posted on September 14, 2015 08:26
Returns in August were disappointing. Stocks dropped sharply in the middle of the month but were able to recover a portion of the losses. The S&P 500 Index ended the month down 6.0% on concerns over China’s economy and the pending Fed rate hike. International stocks also had a rough month with international large falling 7.4% and emerging markets down 9.0%. Bond returns were relatively flat as the 10‐year Treasury hovered around 2.2%.
- The second estimate of second‐quarter real GDP growth was 3.7%, up from 2.3% the month prior. The increase
reflected higher exports and consumer spending, while the strength in the U.S. dollar limited growth.
- Inflation (CPI) was up 0.1% for the month of July, keeping the year‐over‐year inflation rate at 0.2%. Inflation was lifted by slightly higher gasoline and food prices.
- Job gains in August came in below expectations at 173,000 but the unemployment rate fell to 5.1%, down from 5.3%.
- The S&P 500 Index dropped 6.0% and U.S. small stocks (Russell 2000 Index) fell 6.3%. Large cap sector returns were negative across the board, with healthcare falling the most (‐7.9%).
- Developed international large cap stocks declined 7.4% in August. International small stocks fared slightly better with a 4.4% decline and are still up 6.2% year‐to‐date.
- Emerging markets were slammed with a 9.0% decline as China and Brazil weighed on the index.
- The 10‐year U.S. Treasury yield remained relatively unchanged at 2.2%.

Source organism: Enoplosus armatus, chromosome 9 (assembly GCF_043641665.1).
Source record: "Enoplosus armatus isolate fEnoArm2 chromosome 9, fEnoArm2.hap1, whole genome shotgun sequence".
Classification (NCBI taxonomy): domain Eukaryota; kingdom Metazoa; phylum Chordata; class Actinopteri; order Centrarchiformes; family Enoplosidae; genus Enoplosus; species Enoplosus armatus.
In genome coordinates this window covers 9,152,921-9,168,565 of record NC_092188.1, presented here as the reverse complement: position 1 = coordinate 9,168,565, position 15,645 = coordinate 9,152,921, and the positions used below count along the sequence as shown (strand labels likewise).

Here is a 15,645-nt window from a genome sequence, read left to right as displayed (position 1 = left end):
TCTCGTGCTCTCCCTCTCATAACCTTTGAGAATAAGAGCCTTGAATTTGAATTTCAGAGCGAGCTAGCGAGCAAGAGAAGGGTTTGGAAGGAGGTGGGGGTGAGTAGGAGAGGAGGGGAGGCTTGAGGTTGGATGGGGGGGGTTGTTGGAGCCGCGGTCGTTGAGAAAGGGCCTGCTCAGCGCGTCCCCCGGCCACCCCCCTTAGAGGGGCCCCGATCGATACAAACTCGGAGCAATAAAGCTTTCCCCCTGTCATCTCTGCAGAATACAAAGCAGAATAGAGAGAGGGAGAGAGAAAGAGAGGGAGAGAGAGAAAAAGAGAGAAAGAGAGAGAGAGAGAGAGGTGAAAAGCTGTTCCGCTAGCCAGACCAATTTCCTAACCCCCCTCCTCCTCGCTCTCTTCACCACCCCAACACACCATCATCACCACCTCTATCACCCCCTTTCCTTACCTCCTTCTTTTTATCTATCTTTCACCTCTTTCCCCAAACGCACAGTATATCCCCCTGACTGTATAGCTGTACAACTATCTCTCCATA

- Intermediate‐term bonds returned ‐0.1% and international bonds returned ‐0.4%. TIPS fell 0.8%.
- REITs sank 6.0%, but commodities fared better with a 0.9% decline.
Don't Sell Your Retirement
Yikes! If you were anxiously watching the stock market on Monday, August 24th, you were not alone. The S&P 500 dropped over 5% within the first hour of trading on what is now being called Black Monday. Retirement account trading spiked as money flowed from stocks to bonds and trading was seven times the normal level.
It may be hard to believe, but these drops are normal. After several years of such low volatility it is easy to forget. But the S&P 500 did not have a correction (decline of 10% or more) in over three years, and on average it has one every year. Many pundits have been saying for a long time that a decline like this was overdue, but the problem is that no one knew when it would happen.
There are many things we can attribute the volatility to. The Fed is considering its first rate hike since 2006, China devalued its currency and is (attempting to) prop up their stock market, and the price of oil has been plummeting. As new bits of information come out regarding these catalysts, the market will continue to fluctuate accordingly.
Worrying about drops like these is completely normal. It can be hard to understand that these short‐term fluctuations are insignificant to long‐term returns as you watch your portfolio bounce around. But keep in mind that you have an asset allocation specifically designed to help you reach your goals, even though there may be some bumps along the way.
Sources: Bureau of Economic Analysis (BEA), Federal Reserve, Institute for Supply Management, JP Morgan, Morningstar Direct, Standard and Poor's, Wells Fargo, Yahoo! Finance, BofA Merrill Lynch, wsj.com